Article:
This story is exciting and action-packed. It’s a true YA fantasy adventure, with witches, magic and a lot of fighting. It all sounds pretty awesome, but was sort of, not.

For starters, the writing style was very repetitive. This is a weird complaint, but the author used the girls’ names too often in the narrative. It stopped the story from flowing smoothly and was just kind of irritating.

I loved the focus of the story being on a female friendship. There are romance elements within the story, but it is in no way the main feature. It was nice to read about girls sticking together instead of falling out and taking each other down. However, the characters were just alright. Safiya and Iseult both had potential to be kick-ass and awesome, but they were both a bit hot-headed and lacking. And far too reliant on each other. My favourite by far was Aeduan, just because he’s pretty cool, but on the whole I didn’t care much for the other characters.

I did enjoy Truthwitch, but it seemed to take a really long time to read (and it’s not that long a book). When I love a book, I get through it really fast. This was just not one of those. It was good, but it dragged. I didn’t love it. I will be giving Book #2 a go, because I already own a copy. If I didn’t have one already, I’m not sure if I’d bother.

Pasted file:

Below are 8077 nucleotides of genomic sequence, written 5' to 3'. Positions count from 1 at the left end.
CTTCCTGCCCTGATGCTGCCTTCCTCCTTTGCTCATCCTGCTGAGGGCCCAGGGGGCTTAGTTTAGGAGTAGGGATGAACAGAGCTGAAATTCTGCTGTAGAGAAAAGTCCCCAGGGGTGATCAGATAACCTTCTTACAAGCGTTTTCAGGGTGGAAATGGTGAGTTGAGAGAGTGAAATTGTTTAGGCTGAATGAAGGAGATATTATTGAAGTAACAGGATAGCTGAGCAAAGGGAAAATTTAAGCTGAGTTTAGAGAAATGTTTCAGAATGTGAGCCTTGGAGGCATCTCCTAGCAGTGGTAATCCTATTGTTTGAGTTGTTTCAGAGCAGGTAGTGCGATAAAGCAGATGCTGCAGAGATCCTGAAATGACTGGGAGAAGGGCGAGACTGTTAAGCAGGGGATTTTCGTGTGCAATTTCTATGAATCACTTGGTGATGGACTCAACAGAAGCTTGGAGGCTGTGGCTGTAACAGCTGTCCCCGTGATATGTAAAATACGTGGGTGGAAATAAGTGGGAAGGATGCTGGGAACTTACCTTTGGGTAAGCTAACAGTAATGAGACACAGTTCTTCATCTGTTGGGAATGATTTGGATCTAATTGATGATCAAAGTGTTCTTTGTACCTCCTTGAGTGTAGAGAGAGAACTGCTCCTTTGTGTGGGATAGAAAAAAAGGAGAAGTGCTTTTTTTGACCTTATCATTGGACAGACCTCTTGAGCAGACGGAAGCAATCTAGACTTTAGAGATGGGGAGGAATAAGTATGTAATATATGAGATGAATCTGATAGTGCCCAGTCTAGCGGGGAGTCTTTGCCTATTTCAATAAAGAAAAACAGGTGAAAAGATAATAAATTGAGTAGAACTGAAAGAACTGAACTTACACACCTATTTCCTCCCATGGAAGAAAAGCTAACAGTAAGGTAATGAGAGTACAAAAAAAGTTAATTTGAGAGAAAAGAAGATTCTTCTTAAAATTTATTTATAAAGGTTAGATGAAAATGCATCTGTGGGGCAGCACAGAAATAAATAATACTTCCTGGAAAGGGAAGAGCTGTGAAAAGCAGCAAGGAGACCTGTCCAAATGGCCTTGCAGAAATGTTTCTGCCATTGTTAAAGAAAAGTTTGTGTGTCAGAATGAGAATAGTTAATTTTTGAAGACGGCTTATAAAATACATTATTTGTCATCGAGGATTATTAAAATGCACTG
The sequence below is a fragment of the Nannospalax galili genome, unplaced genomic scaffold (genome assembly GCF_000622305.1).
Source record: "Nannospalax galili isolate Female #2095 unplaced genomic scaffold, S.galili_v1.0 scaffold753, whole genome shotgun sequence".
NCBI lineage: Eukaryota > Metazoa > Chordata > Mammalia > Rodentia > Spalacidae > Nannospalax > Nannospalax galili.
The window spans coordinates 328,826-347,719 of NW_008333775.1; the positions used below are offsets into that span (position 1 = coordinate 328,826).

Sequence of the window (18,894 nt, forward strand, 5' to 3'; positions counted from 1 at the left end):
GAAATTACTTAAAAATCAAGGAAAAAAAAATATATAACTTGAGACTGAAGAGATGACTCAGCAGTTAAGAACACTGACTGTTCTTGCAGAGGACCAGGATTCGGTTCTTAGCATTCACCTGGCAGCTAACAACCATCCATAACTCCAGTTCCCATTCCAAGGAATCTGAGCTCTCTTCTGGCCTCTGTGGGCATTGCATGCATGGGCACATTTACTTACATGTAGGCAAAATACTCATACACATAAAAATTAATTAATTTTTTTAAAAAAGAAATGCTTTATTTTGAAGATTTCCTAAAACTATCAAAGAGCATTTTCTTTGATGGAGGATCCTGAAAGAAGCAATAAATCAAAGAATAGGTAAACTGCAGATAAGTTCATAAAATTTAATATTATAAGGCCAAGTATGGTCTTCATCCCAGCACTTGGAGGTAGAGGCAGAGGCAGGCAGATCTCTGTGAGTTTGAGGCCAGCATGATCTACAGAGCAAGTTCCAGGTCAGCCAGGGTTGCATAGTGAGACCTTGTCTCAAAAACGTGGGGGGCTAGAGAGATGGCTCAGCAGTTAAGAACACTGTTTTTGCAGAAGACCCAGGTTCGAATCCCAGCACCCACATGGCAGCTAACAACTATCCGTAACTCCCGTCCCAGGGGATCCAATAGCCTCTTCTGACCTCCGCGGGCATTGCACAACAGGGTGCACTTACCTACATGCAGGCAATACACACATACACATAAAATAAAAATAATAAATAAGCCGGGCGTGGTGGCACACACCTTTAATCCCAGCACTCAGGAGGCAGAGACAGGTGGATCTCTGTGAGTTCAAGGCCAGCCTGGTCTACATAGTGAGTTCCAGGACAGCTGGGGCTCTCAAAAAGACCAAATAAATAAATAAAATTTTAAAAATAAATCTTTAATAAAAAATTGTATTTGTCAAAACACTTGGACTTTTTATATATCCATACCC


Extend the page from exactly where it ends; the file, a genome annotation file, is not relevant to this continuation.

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The Warlock’s Nemesis – Alena Des

36000377.jpgAlice is a healer, so when a deadly virus ravages the world, she is sent to help. Teamed with the powerful warlock, Tannon, Alice does what she can to save the human race. However, the power behind the virus has a different target in mind, and things take a serious turn for the worst for Alice, just when things seem to be looking up.

The Warlock’s Nemesis is book #2 in ‘The Kings’ series, but I read it as a standalone (having not read book #1). The events of the previous book are mentioned a few times, but it is absolutely not necessary to read book #1 first.

The most notable thing about this book is the number of plot twists. It is genuinely impossible to predict which way the story is going to go, making it surprising and exciting. Some of the events were a little farfetched and unnecessary, but this is a paranormal fantasy story after all.